My thanks go out to Helen, representing publicist Helen Richardson PR, for saving me a place on this lovely Blog Tour schedule.
I also need to thank the great NetGalley team, for always making life so easy when downloading review copies.
A traumatised young woman confronts her family’s past in an engrossing quest for a stolen painting
Sydney in early 1989, not long before the breakup of the Soviet Union. Anika, a traumatised young immigrant from Hungary, inherits a portrait of an auburn-haired woman.
Could it be of value, and if so, how did something so precious end up in her family’s possession? Anika takes it to a leading gallery where the curators identify it as being the work of the renowned French Impressionist artist Rocheteau.
Shortly afterwards, however, the painting is stolen.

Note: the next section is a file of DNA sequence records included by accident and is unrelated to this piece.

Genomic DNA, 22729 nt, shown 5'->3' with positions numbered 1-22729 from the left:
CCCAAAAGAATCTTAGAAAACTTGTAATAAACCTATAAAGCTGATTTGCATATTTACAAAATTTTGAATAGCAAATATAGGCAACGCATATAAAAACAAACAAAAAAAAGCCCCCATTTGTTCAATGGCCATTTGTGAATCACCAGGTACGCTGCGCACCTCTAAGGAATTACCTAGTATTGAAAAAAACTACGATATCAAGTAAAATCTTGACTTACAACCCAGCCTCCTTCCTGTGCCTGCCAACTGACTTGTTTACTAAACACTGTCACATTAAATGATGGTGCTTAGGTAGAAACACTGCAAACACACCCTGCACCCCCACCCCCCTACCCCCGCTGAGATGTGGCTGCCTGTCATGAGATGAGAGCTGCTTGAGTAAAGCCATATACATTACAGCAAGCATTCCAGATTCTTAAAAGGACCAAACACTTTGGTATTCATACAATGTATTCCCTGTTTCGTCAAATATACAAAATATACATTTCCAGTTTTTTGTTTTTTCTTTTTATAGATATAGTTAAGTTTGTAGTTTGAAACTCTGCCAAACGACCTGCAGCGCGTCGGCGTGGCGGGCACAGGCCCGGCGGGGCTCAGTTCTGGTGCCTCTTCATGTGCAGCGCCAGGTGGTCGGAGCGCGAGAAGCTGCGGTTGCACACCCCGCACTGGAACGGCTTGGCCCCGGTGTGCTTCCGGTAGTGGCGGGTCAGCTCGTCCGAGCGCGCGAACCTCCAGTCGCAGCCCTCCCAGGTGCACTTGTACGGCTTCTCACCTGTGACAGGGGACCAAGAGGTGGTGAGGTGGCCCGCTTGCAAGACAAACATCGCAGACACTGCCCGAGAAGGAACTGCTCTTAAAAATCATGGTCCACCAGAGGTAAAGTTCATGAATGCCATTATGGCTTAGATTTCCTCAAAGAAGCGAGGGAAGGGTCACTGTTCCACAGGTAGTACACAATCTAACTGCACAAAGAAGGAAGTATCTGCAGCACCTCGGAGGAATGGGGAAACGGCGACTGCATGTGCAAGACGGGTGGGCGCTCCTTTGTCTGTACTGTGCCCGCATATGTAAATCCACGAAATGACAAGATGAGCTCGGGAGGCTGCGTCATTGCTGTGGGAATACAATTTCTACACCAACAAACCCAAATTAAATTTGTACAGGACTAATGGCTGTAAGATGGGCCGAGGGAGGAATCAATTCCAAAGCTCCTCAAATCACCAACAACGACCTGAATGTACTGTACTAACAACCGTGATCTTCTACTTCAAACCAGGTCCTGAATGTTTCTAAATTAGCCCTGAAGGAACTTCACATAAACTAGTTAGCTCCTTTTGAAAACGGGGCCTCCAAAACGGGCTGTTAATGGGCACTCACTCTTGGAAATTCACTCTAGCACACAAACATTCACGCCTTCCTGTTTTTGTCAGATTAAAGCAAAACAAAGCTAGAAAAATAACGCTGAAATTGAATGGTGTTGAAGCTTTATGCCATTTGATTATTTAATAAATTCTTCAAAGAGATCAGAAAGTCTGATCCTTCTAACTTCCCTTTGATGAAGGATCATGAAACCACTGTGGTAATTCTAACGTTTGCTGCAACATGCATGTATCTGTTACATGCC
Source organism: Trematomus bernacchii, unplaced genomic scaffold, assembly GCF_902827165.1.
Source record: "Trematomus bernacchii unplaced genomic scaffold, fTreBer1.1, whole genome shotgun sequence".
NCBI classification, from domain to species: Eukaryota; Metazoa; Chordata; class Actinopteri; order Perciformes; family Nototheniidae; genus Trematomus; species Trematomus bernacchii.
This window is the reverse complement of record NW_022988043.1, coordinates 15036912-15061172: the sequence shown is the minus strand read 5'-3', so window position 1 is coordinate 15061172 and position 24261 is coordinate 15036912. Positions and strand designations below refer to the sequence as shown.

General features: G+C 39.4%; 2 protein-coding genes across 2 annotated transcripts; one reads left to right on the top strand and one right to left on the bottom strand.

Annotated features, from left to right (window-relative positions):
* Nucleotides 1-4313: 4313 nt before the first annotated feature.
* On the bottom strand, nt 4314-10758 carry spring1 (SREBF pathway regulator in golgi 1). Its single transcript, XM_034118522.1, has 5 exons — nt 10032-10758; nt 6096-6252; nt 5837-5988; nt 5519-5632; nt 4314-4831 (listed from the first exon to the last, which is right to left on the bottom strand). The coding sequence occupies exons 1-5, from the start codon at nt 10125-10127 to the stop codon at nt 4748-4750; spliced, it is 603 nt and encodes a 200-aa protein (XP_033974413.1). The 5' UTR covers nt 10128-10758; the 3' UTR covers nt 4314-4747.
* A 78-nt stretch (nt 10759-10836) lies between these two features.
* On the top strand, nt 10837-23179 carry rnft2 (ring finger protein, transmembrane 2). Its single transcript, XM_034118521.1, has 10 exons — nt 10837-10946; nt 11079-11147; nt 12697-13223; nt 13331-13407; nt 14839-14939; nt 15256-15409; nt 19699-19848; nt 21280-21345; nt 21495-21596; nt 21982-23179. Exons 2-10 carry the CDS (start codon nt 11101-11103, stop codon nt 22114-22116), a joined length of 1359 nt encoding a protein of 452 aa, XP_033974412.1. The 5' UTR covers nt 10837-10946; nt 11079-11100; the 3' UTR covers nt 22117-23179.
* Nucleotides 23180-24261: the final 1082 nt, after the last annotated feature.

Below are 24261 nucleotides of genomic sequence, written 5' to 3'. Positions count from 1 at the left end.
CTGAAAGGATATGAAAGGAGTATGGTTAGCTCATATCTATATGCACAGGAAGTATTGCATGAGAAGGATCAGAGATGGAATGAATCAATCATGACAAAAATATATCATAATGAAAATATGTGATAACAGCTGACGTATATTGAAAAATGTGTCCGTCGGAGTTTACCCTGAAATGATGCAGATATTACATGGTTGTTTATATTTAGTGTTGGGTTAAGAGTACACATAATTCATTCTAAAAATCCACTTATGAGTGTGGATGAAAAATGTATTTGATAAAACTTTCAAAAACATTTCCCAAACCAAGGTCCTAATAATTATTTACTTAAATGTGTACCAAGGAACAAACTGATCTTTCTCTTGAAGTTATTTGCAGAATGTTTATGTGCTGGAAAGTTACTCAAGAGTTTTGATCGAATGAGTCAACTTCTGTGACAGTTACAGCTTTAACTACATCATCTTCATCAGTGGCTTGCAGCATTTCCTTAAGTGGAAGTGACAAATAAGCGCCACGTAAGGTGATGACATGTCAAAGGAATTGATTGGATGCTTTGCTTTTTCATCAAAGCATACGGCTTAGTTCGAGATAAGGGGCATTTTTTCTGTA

Soon Anika receives a shock about its origin that links her ever closer to the two men she met the day she had the painting assessed, the curator Daniel and the enigmatic Jonno. As these men insinuate their way into her life, her suspicions about their motives – grow ever more pressing.
Only by returning to Budapest can Anika finally track down the truth and confront the ghosts of her grandmother’s past.
(Photo credit – Studio Vogue, Canberra)
Born in Melbourne and brought up in Sydney, Alison spent over two decades studying, living and working in the UK before returning to Australia some fifteen years ago.
She trained and qualified as an architect before transferring to Economics. She is Professor Emeritus at the Australian National University, with a PhD from the LSE. She is also interested in public policy.
Alison’s debut novel, Stillwater Creek, was Highly Commended in the 2011 ACT Book of the Year Award, and afterwards published in Reader’s Digest Select Editions in Asia and in Europe. Her subsequent novels were: The Indigo Sky (2011), A Distant Land (2012), A Perfect Marriage (2018) and The Philosopher’s Daughters (2020). She has also contributed short stories to a number of collections.